nombre fue Marina, mejor conocida como Malinche. Una de las veinte
mujeres que le dieran a Cortés a cambio de paz y tranquilidad. Malinche, esa
mujer sobre quien la historia ha callado mucho y sobre quien se ha hablado
mucho, aunque escrito poco. Esa mujer que se convirtiera en la amante de Cortés
y fiel interprete y auxiliar de los españoles.
Cuando Cortés llegó en 1519 a las costas de Tabasco tras la victoria, lograda gracias al espanto que produjeron los caballos, vino la paz, que los indios hicieron, según su costumbre, entregando a las mujeres a los antiguos enemigos. Entre ellas estaba una joven mexica. Bella mujer, Malintzin, Marina o Malinche, se bautizó como Marina, la joven amante de Cortés quien a veces no tenía reposo a fin de complacerla. Las relaciones entre Malinche y Cortés fueron muy estrechas, convirtiéndose la muchacha en intérprete y consejera del conquistador. Una vez acabada la conquista Cortés decidió casarla con uno de sus capitanes, no sin antes reconocer al hijo nacido de su relación, Martín Cortés.
la historia de México Malinche se convertirá en un símbolo del indio seducido
y abandonado, dando lugar al término malinchismo, con el que se señala la
entrega a lo que viene de fuera y la incapacidad para valorar lo propio.
Esa imagen ha sido usada para someter a la mujer como símbolo de la traición, pero también del poder de la mujer.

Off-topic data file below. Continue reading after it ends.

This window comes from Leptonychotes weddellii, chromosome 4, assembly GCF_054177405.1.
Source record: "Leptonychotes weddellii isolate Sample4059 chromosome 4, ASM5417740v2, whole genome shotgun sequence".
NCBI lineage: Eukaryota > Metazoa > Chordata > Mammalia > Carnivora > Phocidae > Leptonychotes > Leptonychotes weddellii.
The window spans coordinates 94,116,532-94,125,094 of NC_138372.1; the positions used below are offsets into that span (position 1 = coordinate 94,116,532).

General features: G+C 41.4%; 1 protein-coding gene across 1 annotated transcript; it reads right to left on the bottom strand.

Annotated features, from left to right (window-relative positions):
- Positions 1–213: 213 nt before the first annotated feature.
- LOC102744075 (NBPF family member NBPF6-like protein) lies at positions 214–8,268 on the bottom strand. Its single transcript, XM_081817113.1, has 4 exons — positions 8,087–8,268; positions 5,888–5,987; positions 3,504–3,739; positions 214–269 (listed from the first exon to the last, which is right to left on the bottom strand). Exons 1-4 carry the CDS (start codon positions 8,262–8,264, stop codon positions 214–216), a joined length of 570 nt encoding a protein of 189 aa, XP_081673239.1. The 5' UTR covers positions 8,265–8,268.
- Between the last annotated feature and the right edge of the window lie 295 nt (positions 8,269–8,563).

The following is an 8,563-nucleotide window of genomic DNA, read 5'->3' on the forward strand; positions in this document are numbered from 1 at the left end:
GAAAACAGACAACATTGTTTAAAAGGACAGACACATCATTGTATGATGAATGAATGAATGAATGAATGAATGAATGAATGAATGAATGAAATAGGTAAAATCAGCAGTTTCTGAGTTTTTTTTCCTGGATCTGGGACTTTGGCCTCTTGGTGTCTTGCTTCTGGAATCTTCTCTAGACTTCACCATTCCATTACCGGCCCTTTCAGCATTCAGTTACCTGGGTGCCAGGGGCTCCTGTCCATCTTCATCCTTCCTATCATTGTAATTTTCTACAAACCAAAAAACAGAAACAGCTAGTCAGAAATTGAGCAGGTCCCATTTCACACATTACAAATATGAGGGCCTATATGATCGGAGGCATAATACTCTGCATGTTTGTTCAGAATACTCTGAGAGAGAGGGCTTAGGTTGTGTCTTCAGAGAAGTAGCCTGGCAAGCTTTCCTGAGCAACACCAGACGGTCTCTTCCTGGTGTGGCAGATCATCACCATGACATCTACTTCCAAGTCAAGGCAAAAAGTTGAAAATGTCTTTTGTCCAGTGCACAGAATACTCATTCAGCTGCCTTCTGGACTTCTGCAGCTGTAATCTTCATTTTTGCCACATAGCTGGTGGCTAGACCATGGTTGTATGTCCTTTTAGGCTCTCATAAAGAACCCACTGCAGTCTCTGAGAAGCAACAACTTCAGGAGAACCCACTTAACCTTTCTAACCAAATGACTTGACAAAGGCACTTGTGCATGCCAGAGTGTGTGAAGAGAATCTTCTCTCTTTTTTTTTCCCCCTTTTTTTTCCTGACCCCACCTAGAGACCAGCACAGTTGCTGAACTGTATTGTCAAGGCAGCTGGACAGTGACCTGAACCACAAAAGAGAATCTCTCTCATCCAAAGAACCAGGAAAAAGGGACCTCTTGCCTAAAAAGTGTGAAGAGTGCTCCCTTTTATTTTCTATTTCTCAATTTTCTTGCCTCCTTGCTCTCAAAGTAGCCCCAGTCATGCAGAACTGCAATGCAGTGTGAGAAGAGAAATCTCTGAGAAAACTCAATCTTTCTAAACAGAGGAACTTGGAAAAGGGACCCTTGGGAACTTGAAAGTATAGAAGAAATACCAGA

Esta visión -y exposición- del rol de Maliche o Marina en la historia mesoamericana es injusta y está siendo revisada y ponderada su intervención para evitar la masacre de los pueblos mesoamericanos.
Malinche", Harlot or Heroine?
by Shep Lenchek
Slave, interpreter, secretary, mistress, mother of the first
"Mexican." her very name still stirs up controversy.
Many Mexicans continue to
revile the woman called Doña Marina by the Spaniards and La Malinche by the
Aztecs, labeling her a traitor and harlot for her role as the alter-ego of
Cortes as he conquered Mexico.
They ignore that she
saved thousands of Indian lives by enabling Cortes to negotiate rather than
slaughter. Her ability to communicate also enabled the Spaniards to introduce
Christianity and attempt to end human sacrifice and cannibalism. Herself a
convert, baptized Marina, she was an eloquent advocate for her new faith. As for
the charges against her, they are in my opinion baseless. So let us visit this
remarkable woman and examine the facts.
All historians agree that
she was the daughter of a noble Aztec family. Upon the death of her father, a
chief, her mother remarried and gave birth to a son. Deciding that he rather
than Marina, should rule, she turned her young daughter over to some passing
traders and thereafter pro- claimed her dead. Eventually, the girl wound up as a
slave of the Cacique (the military chief) of Tabasco. By the time Cortes
arrived, she had learned the Mayan dialects used in the Yucatan while still
understanding Nahuatl, the language of the Aztecs and most Non-Mayan Indians.
did not choose to join Cortes. She was offered to him as a slave by the Cacique
of Tabasco, along with 19 other young women. She had no voice in the matter.
Up till then, Cortes had
relied on a Spanish priest, Jeronimo de Aguilar, as his interpreter. Shipwrecked